Econooc: A sustainable beehive for everyone who wants to support the conservation of native Irish Black Bees

Econooc is a hive, made from mycelium and other repurposed materials, created to help with the conservation of wild native endangered Irish Black Bees.

Designed by Niamh Damery, a former Product Design student at the University of Limerick, Econooc was developed to enable more people to get involved in bee conservation that might not have had the opportunity before, in particular those “people who don’t have time or money for beekeeping”.

The mycelium hive is created to biomimic the shape of a tree hollow. This shape is the perfect shape for bees to move around in a cluster during the winter months. 

The base is made from mycelium, which is grown from mushrooms and acts as a binding agent when grown on a substrate. Mycelium is similar to polystyrene and also has natural substances that can give the bees an extra defence against the varroa mite which can carry viruses into a hive. The Econooc is a segmented self-assembly hive, which makes it smaller to transport, and easier to grow and repair.

The bottom remoulded waste plastic landing pad and ventilation hole allows people to watch the bees inside the hive. The Econooc also comes with a calendar that teaches the user about biodiversity and how to create a more diverse garden. The lower section of the calendar is made from wildflower seeded paper which the user can plant.

More than 30% of Irish bee species are threatened with extinction, according to the National Biodiversity Centre. More than half of the country’s bees have undergone a substantial decline since 1980. The Irish black bee is being affected by excessive imports of international bees. This is because the new strains mate with native bees, producing new generations that can’t cope with the weather.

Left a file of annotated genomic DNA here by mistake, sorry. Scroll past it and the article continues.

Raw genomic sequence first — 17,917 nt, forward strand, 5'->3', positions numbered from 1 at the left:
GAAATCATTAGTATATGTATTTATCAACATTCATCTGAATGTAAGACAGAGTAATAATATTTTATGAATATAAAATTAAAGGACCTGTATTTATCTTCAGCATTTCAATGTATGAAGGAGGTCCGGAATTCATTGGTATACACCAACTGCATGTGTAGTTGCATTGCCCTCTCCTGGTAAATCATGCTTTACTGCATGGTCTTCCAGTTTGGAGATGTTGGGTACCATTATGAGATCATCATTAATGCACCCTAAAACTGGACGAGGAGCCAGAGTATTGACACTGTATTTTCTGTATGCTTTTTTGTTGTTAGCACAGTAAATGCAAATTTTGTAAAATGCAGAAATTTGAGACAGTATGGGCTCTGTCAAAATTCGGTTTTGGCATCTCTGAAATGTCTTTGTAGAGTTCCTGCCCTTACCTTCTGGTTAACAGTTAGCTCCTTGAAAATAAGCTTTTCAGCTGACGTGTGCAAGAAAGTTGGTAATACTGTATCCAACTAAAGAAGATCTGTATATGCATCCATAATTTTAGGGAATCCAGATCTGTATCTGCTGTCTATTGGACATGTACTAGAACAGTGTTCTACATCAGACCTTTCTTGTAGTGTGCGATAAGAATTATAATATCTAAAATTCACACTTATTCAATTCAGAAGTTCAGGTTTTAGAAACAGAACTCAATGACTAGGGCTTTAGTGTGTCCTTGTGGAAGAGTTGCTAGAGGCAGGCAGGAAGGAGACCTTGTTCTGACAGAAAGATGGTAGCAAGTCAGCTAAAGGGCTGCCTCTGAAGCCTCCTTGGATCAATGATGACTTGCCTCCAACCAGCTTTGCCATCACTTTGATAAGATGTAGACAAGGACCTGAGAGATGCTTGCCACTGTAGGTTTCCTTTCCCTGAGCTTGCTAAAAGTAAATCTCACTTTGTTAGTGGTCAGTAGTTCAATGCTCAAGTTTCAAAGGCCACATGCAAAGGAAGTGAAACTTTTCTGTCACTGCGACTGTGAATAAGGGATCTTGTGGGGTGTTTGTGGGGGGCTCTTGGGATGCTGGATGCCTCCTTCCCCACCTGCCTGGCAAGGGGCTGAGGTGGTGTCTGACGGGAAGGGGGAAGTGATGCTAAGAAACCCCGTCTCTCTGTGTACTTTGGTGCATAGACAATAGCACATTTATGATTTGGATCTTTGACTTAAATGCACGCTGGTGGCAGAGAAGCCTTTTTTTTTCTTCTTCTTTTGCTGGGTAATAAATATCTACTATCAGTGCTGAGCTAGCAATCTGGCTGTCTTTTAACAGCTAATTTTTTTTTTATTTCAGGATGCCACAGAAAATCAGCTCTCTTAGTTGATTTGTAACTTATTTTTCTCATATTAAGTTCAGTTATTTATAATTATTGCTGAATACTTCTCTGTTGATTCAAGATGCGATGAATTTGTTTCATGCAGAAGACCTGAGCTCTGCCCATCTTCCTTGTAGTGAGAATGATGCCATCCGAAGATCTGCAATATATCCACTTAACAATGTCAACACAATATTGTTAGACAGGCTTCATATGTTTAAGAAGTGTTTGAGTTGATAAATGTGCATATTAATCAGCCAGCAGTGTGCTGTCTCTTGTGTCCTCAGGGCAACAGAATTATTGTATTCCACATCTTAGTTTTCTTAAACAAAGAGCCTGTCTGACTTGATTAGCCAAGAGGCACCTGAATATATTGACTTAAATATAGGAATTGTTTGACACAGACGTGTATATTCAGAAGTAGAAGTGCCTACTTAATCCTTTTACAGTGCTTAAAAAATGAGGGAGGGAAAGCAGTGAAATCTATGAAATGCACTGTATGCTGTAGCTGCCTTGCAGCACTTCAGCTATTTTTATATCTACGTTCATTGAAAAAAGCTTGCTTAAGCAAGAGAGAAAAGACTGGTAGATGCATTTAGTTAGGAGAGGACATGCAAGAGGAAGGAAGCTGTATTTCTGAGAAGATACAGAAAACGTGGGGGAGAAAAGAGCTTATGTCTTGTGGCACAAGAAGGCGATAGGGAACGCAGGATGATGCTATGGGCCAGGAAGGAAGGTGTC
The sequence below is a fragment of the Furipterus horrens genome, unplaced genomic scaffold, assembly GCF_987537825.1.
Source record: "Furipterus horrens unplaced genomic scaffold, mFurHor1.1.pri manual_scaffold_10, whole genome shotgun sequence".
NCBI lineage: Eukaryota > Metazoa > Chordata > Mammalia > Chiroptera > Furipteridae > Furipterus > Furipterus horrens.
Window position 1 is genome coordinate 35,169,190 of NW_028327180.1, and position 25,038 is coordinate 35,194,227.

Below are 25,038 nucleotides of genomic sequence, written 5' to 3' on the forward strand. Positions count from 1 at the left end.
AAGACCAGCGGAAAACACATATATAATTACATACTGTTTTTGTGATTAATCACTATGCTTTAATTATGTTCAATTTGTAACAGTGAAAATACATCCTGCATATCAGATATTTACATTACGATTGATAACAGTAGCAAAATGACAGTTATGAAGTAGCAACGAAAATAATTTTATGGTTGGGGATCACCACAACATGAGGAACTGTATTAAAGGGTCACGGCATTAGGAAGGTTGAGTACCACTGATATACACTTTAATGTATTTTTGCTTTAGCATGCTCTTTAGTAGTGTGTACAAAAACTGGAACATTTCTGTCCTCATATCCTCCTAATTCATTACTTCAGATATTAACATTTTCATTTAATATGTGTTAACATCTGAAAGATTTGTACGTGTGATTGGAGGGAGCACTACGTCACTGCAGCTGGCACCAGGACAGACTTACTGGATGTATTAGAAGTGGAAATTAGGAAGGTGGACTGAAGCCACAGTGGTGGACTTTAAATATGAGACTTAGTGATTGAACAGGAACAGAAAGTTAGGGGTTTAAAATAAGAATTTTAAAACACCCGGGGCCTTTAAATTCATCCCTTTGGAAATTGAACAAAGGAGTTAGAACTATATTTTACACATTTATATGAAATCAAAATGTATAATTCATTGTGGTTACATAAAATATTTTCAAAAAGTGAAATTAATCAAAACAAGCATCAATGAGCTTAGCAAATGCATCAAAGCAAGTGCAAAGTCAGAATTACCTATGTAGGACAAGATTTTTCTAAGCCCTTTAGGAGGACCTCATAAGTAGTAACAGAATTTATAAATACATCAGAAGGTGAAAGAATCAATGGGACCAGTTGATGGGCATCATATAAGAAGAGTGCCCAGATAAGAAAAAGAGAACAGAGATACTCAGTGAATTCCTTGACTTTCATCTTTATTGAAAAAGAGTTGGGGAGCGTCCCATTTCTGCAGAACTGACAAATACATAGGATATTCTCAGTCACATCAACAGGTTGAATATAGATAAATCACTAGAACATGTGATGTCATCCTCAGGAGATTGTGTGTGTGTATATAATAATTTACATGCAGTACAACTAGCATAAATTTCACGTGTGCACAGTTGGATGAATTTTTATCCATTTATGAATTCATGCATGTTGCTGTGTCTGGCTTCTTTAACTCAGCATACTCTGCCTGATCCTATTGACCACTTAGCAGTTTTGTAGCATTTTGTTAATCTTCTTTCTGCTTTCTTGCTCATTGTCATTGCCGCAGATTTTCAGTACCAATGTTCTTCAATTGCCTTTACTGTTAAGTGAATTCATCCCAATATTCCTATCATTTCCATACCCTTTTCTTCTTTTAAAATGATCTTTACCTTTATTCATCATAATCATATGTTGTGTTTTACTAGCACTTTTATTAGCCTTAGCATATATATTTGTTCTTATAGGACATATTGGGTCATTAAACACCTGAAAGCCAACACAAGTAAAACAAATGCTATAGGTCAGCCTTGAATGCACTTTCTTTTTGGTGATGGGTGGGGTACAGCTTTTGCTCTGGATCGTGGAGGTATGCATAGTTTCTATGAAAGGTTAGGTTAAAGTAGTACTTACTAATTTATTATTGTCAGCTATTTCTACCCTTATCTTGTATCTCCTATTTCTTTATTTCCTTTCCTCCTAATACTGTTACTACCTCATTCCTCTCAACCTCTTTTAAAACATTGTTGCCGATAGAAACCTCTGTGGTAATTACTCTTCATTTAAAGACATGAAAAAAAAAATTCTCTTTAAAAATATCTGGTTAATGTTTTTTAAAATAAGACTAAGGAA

Niamh Damery’s Econooc, which won Ireland’s James Dyson Award for 2020, aims to provide a support system for native Irish bees to survive and thrive.

Niamh Damery said: “Although there are lots of different types for commercial beekeeping there are none that are sold for conservation efforts. On top of that, I have only every found people growing mushrooms under hives to protect the bees but there is no commercialised mycelium hive. This hive is not just about the bees either, it gets the user out planting the calendar and watching and monitoring the bees and their garden.

“This product is unique in that it doesn’t create more waste but the majority of its material is waste material and in just buying it the user is combating the waste. The product is also very versatile. It can be used at home but it can also be used in school for education or for farmers and gardeners who don’t want the effort of keeping a hive but want more pollinators around.”

Rosa Medea is Life & Soul Magazine’s Chief. She writes about lifestyle including sustainable and green living. 


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